The second provision in this bill will end dual capacity. Specifically, this law will split the corporate income tax oil companies pay in foreign countries into a royalty piece and an income tax piece, reducing the amount of the corporate income tax that is creditable. This exposes oil companies to double taxation on their foreign earnings. One of the inviolate principles of sound tax policy is that a dollar of income should be taxed only once as close to the source as possible. In keeping with this principle, the U.S. tax code affords multinational firms a credit for income taxes paid to other governments on their foreign earnings. Oil companies are frequently subject to extra layers of taxation in countries such as Norway (the total income tax for oil companies is 78 percent) and Saudi Arabia (the total tax for oil firms is 85 percent) so the tax code allows these "dual capacity" taxpayers to deduct more than the base rate of tax. Eliminating this well-established (and well-litigated) provision will subject these companies to U.S. tax on income that was already highly taxed abroad.
The third provision is to limit the use of IRS code Section 199 for oil companies. This is the same provision that Obama has continually called a subsidy for oil, gas and coal companies. However, this provision allows any company to deduct domestic manufacturing activity from their taxable income. It may be the case that this is bad tax policy; the United States should probably be lowering the corporate income tax for everyone rather than creating loopholes for manufacturing activities. However, it is still not correct to call it a subsidy for the oil industry. Limiting this deduction for oil companies will target them with higher taxes, while letting other manufacturers continue to lower their burden.
These near-annual proposals are all focused around the assertion that the oil and gas industry pays little in tax. Of course, just looking at what their tax burden looks like from the above charts, this is simply not the case. Oil companies pay billions in taxes every year. This is a fact that politicians simply gloss over. Politicians should focus on how to make the tax system better and stop targeting oil companies to score political points.
In his 2014 budget, President Obama proposes spending $100 million to map the human brain. He anticipates major medical benefits. Whether this amount would be sufficient to make a dent in the project is open to question, as is the wisdom of doing this at a time of budget stress. So why now?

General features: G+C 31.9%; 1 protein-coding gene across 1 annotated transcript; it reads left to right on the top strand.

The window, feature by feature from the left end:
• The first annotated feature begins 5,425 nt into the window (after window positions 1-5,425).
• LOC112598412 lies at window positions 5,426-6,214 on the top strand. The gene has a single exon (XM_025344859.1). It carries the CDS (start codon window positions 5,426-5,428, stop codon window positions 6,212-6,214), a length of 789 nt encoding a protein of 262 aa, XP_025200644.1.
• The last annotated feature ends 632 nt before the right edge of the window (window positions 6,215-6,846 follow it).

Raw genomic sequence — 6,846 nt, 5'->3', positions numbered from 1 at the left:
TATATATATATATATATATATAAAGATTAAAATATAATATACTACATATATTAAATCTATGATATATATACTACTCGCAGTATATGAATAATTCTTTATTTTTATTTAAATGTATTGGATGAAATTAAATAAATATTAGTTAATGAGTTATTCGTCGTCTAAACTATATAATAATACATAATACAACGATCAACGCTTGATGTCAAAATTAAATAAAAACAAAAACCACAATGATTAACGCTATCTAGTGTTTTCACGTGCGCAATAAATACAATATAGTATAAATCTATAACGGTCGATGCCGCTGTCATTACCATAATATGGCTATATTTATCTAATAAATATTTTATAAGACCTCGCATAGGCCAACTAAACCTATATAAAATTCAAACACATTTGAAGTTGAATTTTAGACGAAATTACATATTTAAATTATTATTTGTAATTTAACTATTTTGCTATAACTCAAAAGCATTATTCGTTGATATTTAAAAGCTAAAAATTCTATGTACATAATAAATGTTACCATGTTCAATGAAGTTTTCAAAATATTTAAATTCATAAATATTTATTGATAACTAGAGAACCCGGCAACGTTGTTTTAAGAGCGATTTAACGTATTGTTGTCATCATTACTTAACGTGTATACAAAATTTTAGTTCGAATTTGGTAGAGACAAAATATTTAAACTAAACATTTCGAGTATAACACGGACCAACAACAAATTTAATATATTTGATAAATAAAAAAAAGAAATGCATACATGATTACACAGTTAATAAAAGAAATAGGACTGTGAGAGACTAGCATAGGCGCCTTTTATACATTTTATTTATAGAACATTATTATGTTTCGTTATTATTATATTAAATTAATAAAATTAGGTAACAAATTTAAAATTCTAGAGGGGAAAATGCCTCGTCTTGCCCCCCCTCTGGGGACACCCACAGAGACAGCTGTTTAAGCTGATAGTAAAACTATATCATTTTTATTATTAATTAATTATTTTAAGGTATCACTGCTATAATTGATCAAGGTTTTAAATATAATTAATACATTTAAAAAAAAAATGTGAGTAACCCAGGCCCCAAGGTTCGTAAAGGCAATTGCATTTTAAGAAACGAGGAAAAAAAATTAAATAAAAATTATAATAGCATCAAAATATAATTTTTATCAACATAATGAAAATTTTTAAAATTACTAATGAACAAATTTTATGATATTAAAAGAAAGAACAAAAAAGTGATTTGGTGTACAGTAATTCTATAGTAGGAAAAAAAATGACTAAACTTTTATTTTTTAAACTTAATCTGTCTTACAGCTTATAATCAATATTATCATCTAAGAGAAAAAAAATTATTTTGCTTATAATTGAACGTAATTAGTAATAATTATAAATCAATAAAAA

I am a fan of basic research, especially in the health area. However, potential health benefits aside, I wonder if there may not be some political benefits behind this initiative.
Why is the President requesting additional federal research spending for the study? If this is as good a project as it sounds, why not divert spending from other, less important federally-funded research projects (e.g. why male fruit files prefer younger female fruit flies to older female fruit flies, building a robot squirrel to test if rattlesnakes are less inclined to attack squirrels that wag their tails, a DOE-developed app to test a home’s energy usage when apps for that already exist, etc.) or other programs that are not delivering a useful product?
Is the President suggesting that all other federal spending is even more worthwhile than this very worthwhile-sounding brain science? If all federal spending is at least this good, then, obviously, no federal spending should be cut, and we must raise taxes.
This smacks of the bread and circuses provided by the emperors of Rome to distract the populace and the Senate from the shortcomings of the leadership regarding the economy and the military situation of the empire.
President Obama will propose a number of new tax increases in his budget to be released next Wednesday, according to the Washington Post. These include:
- Raising the cigarette tax to fund a new federal universal pre-school program,
- Capping tax-free retirement accounts at $3 million,
- Limiting the value of itemized deductions to 28 percent of income for high-income individuals,
- Replacing the consumer price index (CPI) with chained-CPI, as a measure of inflation.
Here’s how the Post describes that last one:
The proposal to change the formula to calculate Social Security payments, also originally part of the offer to Boehner, would generate $130 billion in savings and $100 billion in revenue, a result of the impact of the formula change on other government programs.
Steve Entin helped design the original inflation indexing of tax brackets in 1981. Here’s what he says about changing the inflation index:
The rationale for this proposal is that, over the last dozen years, the chained CPI has risen about a half percent less each year than the regular CPI. Thus, the switch would, among other things, slow the adjustment of the income tax brackets for inflation and reduce the annual cost of living increases (COLAs) for Social Security retirees. Both would be bad policy.